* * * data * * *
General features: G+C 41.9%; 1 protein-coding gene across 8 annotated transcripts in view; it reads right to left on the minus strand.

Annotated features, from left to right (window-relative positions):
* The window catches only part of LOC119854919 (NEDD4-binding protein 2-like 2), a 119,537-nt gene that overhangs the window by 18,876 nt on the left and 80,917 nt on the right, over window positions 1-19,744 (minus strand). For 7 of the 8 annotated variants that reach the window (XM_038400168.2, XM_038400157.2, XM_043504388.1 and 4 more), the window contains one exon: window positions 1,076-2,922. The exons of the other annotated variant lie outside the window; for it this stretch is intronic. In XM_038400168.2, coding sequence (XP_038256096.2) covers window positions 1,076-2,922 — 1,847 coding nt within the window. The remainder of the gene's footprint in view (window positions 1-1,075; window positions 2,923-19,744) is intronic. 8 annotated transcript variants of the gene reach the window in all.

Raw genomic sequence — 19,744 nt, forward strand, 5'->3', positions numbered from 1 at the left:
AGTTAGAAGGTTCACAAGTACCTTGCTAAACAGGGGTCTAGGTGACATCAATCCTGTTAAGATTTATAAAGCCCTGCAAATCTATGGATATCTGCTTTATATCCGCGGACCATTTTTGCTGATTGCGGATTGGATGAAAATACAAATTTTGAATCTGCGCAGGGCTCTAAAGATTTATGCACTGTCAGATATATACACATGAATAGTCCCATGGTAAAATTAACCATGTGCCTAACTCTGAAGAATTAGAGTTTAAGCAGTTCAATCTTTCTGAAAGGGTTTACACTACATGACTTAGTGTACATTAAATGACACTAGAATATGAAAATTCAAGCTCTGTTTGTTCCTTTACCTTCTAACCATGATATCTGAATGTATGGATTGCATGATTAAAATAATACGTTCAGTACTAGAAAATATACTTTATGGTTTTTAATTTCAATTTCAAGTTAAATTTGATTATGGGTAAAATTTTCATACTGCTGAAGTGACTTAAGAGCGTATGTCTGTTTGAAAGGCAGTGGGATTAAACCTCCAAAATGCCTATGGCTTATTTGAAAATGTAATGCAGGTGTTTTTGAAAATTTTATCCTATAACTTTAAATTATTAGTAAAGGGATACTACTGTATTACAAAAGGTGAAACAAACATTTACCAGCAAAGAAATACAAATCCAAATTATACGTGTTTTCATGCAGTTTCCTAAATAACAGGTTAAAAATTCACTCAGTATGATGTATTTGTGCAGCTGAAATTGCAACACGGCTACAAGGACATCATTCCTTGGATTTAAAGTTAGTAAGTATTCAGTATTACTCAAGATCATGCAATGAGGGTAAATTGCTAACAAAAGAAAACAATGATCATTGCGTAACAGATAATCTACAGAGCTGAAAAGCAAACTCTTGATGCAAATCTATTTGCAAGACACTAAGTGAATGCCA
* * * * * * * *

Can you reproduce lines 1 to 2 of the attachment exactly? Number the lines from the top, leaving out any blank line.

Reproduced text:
General features: G+C 41.9%; 1 protein-coding gene across 8 annotated transcripts in view; it reads right to left on the minus strand.

Annotated features, from left to right (window-relative positions):